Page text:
So much in successful business boils down to your connections – your clients, your suppliers, your extended network of peers. 

But when you’re up to your neck in the daily grind of managing your business, it’s so easy to de-prioritise getting out there and meeting people. When there are so many things that have measurable material costs and benefits – marketing, sales, accounting, training – actually meeting people face to face sometimes feels like a bit of a ‘nice to have’.

 Well, I’m here today to tell you that nothing could be further from the truth.


Yes, networking takes time. And yes, it can cost money. But if building a solid, reliable network of trusted connections isn’t a key part of your business strategy, I can almost guarantee that you’re limiting your business opportunity.

The “investment” paradox is one that as small business owners we have to confront time and time again – and this applies to both time and money. You question whether you can afford to invest your time or money in something but fear that without investing in that ‘thing’, your business may not flourish.
Taking risks is part and parcel of business development – investing is often essential to deliver growth. And although that can sometimes be scary, avoiding it is a surefire way of guaranteeing stasis.


Please believe that on this front, I don’t just talk the talk – I’m definitely walking the walk too!
There has been no point in my career where I haven’t poured time, energy and investment into developing connections.

With building a network, it’s easy to think its power is limited to referring business, but a trusted network is so much more than that.
In fact, I think the concept of networking has become so diluted, I prefer to talk about building a tribe instead.

So, what is the value of being part of a tribe?

Anthropologically, there is scientific evidence to support how tribes benefit their members physically and mentally. Research shows that love, intimacy and being part of a tribe protected the members’ health. The cohesive community, the Tribe, was responsible for lower stress, well-being, and even a reduced rate of heart disease.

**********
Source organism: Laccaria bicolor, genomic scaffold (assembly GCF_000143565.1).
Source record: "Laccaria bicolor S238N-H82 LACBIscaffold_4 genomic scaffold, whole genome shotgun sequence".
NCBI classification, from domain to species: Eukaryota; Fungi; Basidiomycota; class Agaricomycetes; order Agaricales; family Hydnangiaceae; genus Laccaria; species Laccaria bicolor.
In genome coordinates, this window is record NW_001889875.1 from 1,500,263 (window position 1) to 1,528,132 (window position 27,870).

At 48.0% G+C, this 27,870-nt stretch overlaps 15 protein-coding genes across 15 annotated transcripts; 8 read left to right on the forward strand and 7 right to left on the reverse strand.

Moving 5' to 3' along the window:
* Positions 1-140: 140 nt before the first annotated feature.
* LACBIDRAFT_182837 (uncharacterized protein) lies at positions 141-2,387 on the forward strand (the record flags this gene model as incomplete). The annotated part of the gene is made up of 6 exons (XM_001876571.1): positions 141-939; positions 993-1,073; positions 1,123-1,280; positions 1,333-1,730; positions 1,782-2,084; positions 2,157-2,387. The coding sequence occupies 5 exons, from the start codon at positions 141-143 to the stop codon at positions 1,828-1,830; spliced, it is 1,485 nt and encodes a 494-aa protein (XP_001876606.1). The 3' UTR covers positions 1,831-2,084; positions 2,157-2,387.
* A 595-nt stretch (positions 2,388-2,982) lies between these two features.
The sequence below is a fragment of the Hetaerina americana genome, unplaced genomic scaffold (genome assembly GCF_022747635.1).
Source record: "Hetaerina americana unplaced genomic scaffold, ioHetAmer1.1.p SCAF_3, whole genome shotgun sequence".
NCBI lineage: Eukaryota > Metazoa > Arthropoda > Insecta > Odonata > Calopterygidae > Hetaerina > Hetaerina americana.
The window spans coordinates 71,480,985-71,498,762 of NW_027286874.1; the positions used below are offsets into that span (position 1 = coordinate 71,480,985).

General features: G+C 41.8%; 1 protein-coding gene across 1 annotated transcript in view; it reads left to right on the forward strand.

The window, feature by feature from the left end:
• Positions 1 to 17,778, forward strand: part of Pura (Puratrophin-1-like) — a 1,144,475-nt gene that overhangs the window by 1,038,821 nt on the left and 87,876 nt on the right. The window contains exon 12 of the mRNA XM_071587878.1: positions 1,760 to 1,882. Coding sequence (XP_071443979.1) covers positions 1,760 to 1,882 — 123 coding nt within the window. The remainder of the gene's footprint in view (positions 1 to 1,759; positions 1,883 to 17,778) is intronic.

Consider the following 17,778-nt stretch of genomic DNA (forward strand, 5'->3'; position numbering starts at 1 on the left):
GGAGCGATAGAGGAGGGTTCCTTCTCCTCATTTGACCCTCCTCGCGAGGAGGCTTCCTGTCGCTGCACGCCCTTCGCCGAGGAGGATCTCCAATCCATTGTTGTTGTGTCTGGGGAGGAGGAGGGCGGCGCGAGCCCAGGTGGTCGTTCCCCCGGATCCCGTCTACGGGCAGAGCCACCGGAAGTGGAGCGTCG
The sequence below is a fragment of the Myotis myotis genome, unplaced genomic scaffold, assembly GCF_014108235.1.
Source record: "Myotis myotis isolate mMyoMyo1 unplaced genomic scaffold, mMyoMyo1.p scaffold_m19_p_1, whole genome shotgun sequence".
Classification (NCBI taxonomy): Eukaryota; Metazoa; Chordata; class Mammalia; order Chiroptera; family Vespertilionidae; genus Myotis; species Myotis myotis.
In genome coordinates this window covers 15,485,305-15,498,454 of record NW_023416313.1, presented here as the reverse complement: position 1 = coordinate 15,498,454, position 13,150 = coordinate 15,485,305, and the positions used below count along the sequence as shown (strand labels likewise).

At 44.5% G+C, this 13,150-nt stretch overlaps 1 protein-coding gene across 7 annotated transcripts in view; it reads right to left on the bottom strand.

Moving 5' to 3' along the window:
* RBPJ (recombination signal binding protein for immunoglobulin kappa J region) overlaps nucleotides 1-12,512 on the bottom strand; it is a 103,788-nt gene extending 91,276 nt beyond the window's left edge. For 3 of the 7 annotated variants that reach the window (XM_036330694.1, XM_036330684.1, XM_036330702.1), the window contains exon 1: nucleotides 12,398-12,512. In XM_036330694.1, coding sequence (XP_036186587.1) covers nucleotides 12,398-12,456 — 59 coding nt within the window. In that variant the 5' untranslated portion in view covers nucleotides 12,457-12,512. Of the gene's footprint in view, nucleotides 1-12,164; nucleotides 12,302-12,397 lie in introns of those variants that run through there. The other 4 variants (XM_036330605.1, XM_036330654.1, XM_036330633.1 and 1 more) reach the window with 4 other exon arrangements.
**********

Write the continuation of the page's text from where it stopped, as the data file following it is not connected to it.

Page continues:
And there is a parallel in the business world as well. A tribe isn’t just a network that refers business opportunities.


A tribe harbours an environment for generating new ideas for work and life whilst also fostering a sense of community which is vital for a healthy productive life.

These groups can provide a sense of purpose, a reason to interact with others and even provide health and wellbeing benefits.
So, in addition to the known benefits of word-of-mouth and referrals, if tribes stand for:


Faith and belief



Dependability and support

When you put it like that, doesn’t building your network start to sound a lot more important?

Let’s me give you some examples:

Some time ago I launched a Mastermind group for language professionals. It started out as a 6-month programme consisting of 5 members who I met through networking and language shows. I found that the group members have gelled so well, I’d actually consider them friends now. Now, when I met first met these ladies in 2018 I had no idea we’d be where we are now – with a group that was so effective I had to run a 6-month extension ‘Graduate Programme’. That was a business opportunity that opened up in front of me entirely down to my business community.

And now a personal example: some time ago I was asked to be a panelist at one of the Language Professional’s Networking Group, and in the course of this began chatting with a great French guy who was living in America. He was new in business so I offered a virtual coffee to see if I could help in a small way. He mentioned to him in passing that he had studied for a business degree with a football scholarship in the US, hence the reason why he lived there. I thought that this would be the ideal path for my then 17-year-old son who was a bit lost thinking about further study. Fast forward six months and, thanks in no small part to my new contact, my son is currently in America, studying business while playing soccer!

In my experience, one of the main blockers to effective networking, is that people can be very guarded and closed off in business. There is a general concern that unless you’re playing your cards close to your chest and constantly looking over your shoulder, someone will come along and walk off with your business.


I think people forget that anyone can imitate your business – but nobody can imitate YOU.

You can be as cagey as you want and defend your ideas and products – but if you are authentic, work with integrity, strive to innovate and look after your customers nobody will come close.

In the language industry I’m all for connecting and collaborating rather than competing – we all have points of differentiation, and the opportunities lie in building on those.


Openness is the key to growth – personally and for your business.

When you get out there and open yourself up, amazing things happen.

And on that note, I truly wanted to create an opportunity for everyone in my language professional world to expand their network of contacts by talking freely about business and meet other amazing language business owners so I decide to create the Business Club for Language Professionals.

We start with 2 sessions to choose from on Monday and Friday and you can book on the links below.

Monday Session
Friday Session